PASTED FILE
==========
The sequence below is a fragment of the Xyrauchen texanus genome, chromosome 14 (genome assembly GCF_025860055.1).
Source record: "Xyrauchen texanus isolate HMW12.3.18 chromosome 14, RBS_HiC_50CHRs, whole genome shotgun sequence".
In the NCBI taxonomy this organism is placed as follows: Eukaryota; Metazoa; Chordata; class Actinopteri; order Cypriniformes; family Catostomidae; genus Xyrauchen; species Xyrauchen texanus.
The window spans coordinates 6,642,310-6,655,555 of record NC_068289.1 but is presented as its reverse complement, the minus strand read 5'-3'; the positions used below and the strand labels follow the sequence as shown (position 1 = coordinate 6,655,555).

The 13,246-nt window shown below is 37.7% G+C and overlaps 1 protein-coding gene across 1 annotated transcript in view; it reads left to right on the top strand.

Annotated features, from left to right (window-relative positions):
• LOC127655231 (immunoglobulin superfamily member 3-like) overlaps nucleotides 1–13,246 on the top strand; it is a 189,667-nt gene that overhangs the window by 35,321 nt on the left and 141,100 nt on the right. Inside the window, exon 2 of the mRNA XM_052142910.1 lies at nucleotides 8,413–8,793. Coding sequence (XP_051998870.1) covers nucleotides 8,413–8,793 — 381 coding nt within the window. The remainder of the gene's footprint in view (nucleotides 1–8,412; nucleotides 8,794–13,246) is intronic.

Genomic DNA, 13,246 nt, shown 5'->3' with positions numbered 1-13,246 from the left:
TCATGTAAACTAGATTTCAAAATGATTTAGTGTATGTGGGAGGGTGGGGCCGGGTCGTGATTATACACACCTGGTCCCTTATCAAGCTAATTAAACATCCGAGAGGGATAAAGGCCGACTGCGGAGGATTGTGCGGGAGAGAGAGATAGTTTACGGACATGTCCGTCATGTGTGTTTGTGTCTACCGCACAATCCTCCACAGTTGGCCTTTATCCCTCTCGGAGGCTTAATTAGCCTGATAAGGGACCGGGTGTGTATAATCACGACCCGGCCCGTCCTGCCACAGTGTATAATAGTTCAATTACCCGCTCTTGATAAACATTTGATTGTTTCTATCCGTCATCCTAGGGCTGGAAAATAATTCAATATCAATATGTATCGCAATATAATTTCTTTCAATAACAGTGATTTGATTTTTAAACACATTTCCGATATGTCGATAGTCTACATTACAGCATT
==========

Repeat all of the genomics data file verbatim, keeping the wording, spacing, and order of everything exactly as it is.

The sequence below is a fragment of the Xyrauchen texanus genome, chromosome 14 (genome assembly GCF_025860055.1).
Source record: "Xyrauchen texanus isolate HMW12.3.18 chromosome 14, RBS_HiC_50CHRs, whole genome shotgun sequence".
In the NCBI taxonomy this organism is placed as follows: Eukaryota; Metazoa; Chordata; class Actinopteri; order Cypriniformes; family Catostomidae; genus Xyrauchen; species Xyrauchen texanus.
The window spans coordinates 6,642,310-6,655,555 of record NC_068289.1 but is presented as its reverse complement, the minus strand read 5'-3'; the positions used below and the strand labels follow the sequence as shown (position 1 = coordinate 6,655,555).

The 13,246-nt window shown below is 37.7% G+C and overlaps 1 protein-coding gene across 1 annotated transcript in view; it reads left to right on the top strand.

Annotated features, from left to right (window-relative positions):
• LOC127655231 (immunoglobulin superfamily member 3-like) overlaps nucleotides 1–13,246 on the top strand; it is a 189,667-nt gene that overhangs the window by 35,321 nt on the left and 141,100 nt on the right. Inside the window, exon 2 of the mRNA XM_052142910.1 lies at nucleotides 8,413–8,793. Coding sequence (XP_051998870.1) covers nucleotides 8,413–8,793 — 381 coding nt within the window. The remainder of the gene's footprint in view (nucleotides 1–8,412; nucleotides 8,794–13,246) is intronic.

Genomic DNA, 13,246 nt, shown 5'->3' with positions numbered 1-13,246 from the left:
TCATGTAAACTAGATTTCAAAATGATTTAGTGTATGTGGGAGGGTGGGGCCGGGTCGTGATTATACACACCTGGTCCCTTATCAAGCTAATTAAACATCCGAGAGGGATAAAGGCCGACTGCGGAGGATTGTGCGGGAGAGAGAGATAGTTTACGGACATGTCCGTCATGTGTGTTTGTGTCTACCGCACAATCCTCCACAGTTGGCCTTTATCCCTCTCGGAGGCTTAATTAGCCTGATAAGGGACCGGGTGTGTATAATCACGACCCGGCCCGTCCTGCCACAGTGTATAATAGTTCAATTACCCGCTCTTGATAAACATTTGATTGTTTCTATCCGTCATCCTAGGGCTGGAAAATAATTCAATATCAATATGTATCGCAATATAATTTCTTTCAATAACAGTGATTTGATTTTTAAACACATTTCCGATATGTCGATAGTCTACATTACAGCATT